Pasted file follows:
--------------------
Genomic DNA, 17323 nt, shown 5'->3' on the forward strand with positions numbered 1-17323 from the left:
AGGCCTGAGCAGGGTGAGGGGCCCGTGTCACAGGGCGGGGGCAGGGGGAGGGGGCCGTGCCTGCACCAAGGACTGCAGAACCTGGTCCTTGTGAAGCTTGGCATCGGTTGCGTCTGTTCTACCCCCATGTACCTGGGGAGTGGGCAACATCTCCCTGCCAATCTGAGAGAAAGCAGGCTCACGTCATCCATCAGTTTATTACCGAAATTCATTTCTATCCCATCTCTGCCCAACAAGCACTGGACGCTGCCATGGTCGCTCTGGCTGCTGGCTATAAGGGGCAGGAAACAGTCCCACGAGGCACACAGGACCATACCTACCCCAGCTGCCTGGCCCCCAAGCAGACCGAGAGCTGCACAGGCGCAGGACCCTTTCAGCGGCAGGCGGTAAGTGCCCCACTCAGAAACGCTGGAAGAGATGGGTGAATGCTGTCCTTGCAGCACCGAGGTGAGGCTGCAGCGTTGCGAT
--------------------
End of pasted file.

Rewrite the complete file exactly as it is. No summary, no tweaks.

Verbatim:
Genomic DNA, 17323 nt, shown 5'->3' on the forward strand with positions numbered 1-17323 from the left:
AGGCCTGAGCAGGGTGAGGGGCCCGTGTCACAGGGCGGGGGCAGGGGGAGGGGGCCGTGCCTGCACCAAGGACTGCAGAACCTGGTCCTTGTGAAGCTTGGCATCGGTTGCGTCTGTTCTACCCCCATGTACCTGGGGAGTGGGCAACATCTCCCTGCCAATCTGAGAGAAAGCAGGCTCACGTCATCCATCAGTTTATTACCGAAATTCATTTCTATCCCATCTCTGCCCAACAAGCACTGGACGCTGCCATGGTCGCTCTGGCTGCTGGCTATAAGGGGCAGGAAACAGTCCCACGAGGCACACAGGACCATACCTACCCCAGCTGCCTGGCCCCCAAGCAGACCGAGAGCTGCACAGGCGCAGGACCCTTTCAGCGGCAGGCGGTAAGTGCCCCACTCAGAAACGCTGGAAGAGATGGGTGAATGCTGTCCTTGCAGCACCGAGGTGAGGCTGCAGCGTTGCGAT